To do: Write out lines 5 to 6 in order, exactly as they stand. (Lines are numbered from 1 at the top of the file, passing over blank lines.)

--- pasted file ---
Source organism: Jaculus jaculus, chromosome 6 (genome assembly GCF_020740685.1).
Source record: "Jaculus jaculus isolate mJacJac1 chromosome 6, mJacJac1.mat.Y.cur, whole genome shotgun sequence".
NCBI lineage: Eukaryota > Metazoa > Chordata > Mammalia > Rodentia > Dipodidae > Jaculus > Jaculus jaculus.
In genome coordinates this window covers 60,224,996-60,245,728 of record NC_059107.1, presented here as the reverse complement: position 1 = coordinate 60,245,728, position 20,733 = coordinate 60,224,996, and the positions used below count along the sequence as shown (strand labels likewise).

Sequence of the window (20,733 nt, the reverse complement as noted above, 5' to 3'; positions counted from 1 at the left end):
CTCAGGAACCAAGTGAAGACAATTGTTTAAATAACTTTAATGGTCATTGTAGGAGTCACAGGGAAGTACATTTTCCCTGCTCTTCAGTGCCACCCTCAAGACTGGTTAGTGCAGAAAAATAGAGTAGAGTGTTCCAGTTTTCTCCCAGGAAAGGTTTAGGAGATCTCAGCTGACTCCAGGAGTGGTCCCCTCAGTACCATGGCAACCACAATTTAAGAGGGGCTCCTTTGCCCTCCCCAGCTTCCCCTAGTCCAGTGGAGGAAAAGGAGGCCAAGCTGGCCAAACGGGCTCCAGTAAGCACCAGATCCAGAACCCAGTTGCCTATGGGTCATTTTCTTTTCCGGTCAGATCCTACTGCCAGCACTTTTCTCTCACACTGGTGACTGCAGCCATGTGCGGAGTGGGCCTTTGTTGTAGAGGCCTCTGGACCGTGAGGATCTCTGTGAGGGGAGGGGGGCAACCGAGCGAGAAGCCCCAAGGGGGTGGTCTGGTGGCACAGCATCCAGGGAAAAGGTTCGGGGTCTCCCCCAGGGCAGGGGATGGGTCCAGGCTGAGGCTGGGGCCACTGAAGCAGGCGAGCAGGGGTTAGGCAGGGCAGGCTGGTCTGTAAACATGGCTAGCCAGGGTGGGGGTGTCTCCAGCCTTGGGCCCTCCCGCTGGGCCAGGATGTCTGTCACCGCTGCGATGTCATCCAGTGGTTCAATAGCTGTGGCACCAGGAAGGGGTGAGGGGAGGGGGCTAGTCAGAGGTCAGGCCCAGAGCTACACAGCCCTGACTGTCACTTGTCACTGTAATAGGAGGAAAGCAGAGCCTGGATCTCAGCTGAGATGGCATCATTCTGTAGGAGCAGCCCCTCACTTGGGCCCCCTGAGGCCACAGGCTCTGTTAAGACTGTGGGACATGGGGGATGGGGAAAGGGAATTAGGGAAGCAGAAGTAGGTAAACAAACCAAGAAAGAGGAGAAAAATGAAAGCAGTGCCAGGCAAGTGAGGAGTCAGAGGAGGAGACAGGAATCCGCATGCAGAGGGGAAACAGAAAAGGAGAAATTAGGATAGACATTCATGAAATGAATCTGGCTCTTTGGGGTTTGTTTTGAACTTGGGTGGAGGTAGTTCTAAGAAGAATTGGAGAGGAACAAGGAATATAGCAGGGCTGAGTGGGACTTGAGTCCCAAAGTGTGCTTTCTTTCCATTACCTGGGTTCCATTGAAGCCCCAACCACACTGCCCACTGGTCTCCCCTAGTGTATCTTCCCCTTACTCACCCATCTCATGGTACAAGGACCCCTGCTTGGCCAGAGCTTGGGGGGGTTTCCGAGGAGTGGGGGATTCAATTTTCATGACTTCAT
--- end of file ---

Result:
Sequence of the window (20,733 nt, the reverse complement as noted above, 5' to 3'; positions counted from 1 at the left end):
CTCAGGAACCAAGTGAAGACAATTGTTTAAATAACTTTAATGGTCATTGTAGGAGTCACAGGGAAGTACATTTTCCCTGCTCTTCAGTGCCACCCTCAAGACTGGTTAGTGCAGAAAAATAGAGTAGAGTGTTCCAGTTTTCTCCCAGGAAAGGTTTAGGAGATCTCAGCTGACTCCAGGAGTGGTCCCCTCAGTACCATGGCAACCACAATTTAAGAGGGGCTCCTTTGCCCTCCCCAGCTTCCCCTAGTCCAGTGGAGGAAAAGGAGGCCAAGCTGGCCAAACGGGCTCCAGTAAGCACCAGATCCAGAACCCAGTTGCCTATGGGTCATTTTCTTTTCCGGTCAGATCCTACTGCCAGCACTTTTCTCTCACACTGGTGACTGCAGCCATGTGCGGAGTGGGCCTTTGTTGTAGAGGCCTCTGGACCGTGAGGATCTCTGTGAGGGGAGGGGGGCAACCGAGCGAGAAGCCCCAAGGGGGTGGTCTGGTGGCACAGCATCCAGGGAAAAGGTTCGGGGTCTCCCCCAGGGCAGGGGATGGGTCCAGGCTGAGGCTGGGGCCACTGAAGCAGGCGAGCAGGGGTTAGGCAGGGCAGGCTGGTCTGTAAACATGGCTAGCCAGGGTGGGGGTGTCTCCAGCCTTGGGCCCTCCCGCTGGGCCAGGATGTCTGTCACCGCTGCGATGTCATCCAGTGGTTCAATAGCTGTGGCACCAGGAAGGGGTGAGGGGAGGGGGCTAGTCAGAGGTCAGGCCCAGAGCTACACAGCCCTGACTGTCACTTGTCACTGTAATAGGAGGAAAGCAGAGCCTGGATCTCAGCTGAGATGGCATCATTCTGTAGGAGCAGCCCCTCACTTGGGCCCCCTGAGGCCACAGGCTCTGTTAAGACTGTGGGACATGGGGGATGGGGAAAGGGAATTAGGGAAGCAGAAGTAGGTAAACAAACCAAGAAAGAGGAGAAAAATGAAAGCAGTGCCAGGCAAGTGAGGAGTCAGAGGAGGAGACAGGAATCCGCATGCAGAGGGGAAACAGAAAAGGAGAAATTAGGATAGACATTCATGAAATGAATCTGGCTCTTTGGGGTTTGTTTTGAACTTGGGTGGAGGTAGTTCTAAGAAGAATTGGAGAGGAACAAGGAATATAGCAGGGCTGAGTGGGACTTGAGTCCCAAAGTGTGCTTTCTTTCCATTACCTGGGTTCCATTGAAGCCCCAACCACACTGCCCACTGGTCTCCCCTAGTGTATCTTCCCCTTACTCACCCATCTCATGGTACAAGGACCCCTGCTTGGCCAGAGCTTGGGGGGGTTTCCGAGGAGTGGGGGATTCAATTTTCATGACTTCAT